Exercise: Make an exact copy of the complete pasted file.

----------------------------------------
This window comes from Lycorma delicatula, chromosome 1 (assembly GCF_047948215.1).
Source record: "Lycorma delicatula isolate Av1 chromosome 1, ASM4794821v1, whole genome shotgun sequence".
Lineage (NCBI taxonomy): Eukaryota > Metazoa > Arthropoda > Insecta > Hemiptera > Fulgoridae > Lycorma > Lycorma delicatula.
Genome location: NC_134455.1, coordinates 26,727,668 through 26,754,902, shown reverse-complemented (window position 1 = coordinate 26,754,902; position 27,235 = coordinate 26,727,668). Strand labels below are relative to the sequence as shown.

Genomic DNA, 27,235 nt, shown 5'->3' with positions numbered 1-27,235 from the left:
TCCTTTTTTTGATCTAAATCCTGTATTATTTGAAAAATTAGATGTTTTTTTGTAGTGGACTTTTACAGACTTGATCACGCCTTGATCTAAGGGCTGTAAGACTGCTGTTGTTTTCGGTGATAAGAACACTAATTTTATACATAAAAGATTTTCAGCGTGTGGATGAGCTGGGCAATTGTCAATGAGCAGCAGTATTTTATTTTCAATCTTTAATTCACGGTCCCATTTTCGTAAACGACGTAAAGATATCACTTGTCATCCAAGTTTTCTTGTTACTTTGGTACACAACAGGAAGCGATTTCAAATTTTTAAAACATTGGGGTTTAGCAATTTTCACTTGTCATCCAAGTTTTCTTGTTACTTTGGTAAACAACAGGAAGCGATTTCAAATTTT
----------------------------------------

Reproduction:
This window comes from Lycorma delicatula, chromosome 1 (assembly GCF_047948215.1).
Source record: "Lycorma delicatula isolate Av1 chromosome 1, ASM4794821v1, whole genome shotgun sequence".
Lineage (NCBI taxonomy): Eukaryota > Metazoa > Arthropoda > Insecta > Hemiptera > Fulgoridae > Lycorma > Lycorma delicatula.
Genome location: NC_134455.1, coordinates 26,727,668 through 26,754,902, shown reverse-complemented (window position 1 = coordinate 26,754,902; position 27,235 = coordinate 26,727,668). Strand labels below are relative to the sequence as shown.

Genomic DNA, 27,235 nt, shown 5'->3' with positions numbered 1-27,235 from the left:
TCCTTTTTTTGATCTAAATCCTGTATTATTTGAAAAATTAGATGTTTTTTTGTAGTGGACTTTTACAGACTTGATCACGCCTTGATCTAAGGGCTGTAAGACTGCTGTTGTTTTCGGTGATAAGAACACTAATTTTATACATAAAAGATTTTCAGCGTGTGGATGAGCTGGGCAATTGTCAATGAGCAGCAGTATTTTATTTTCAATCTTTAATTCACGGTCCCATTTTCGTAAACGACGTAAAGATATCACTTGTCATCCAAGTTTTCTTGTTACTTTGGTACACAACAGGAAGCGATTTCAAATTTTTAAAACATTGGGGTTTAGCAATTTTCACTTGTCATCCAAGTTTTCTTGTTACTTTGGTAAACAACAGGAAGCGATTTCAAATTTT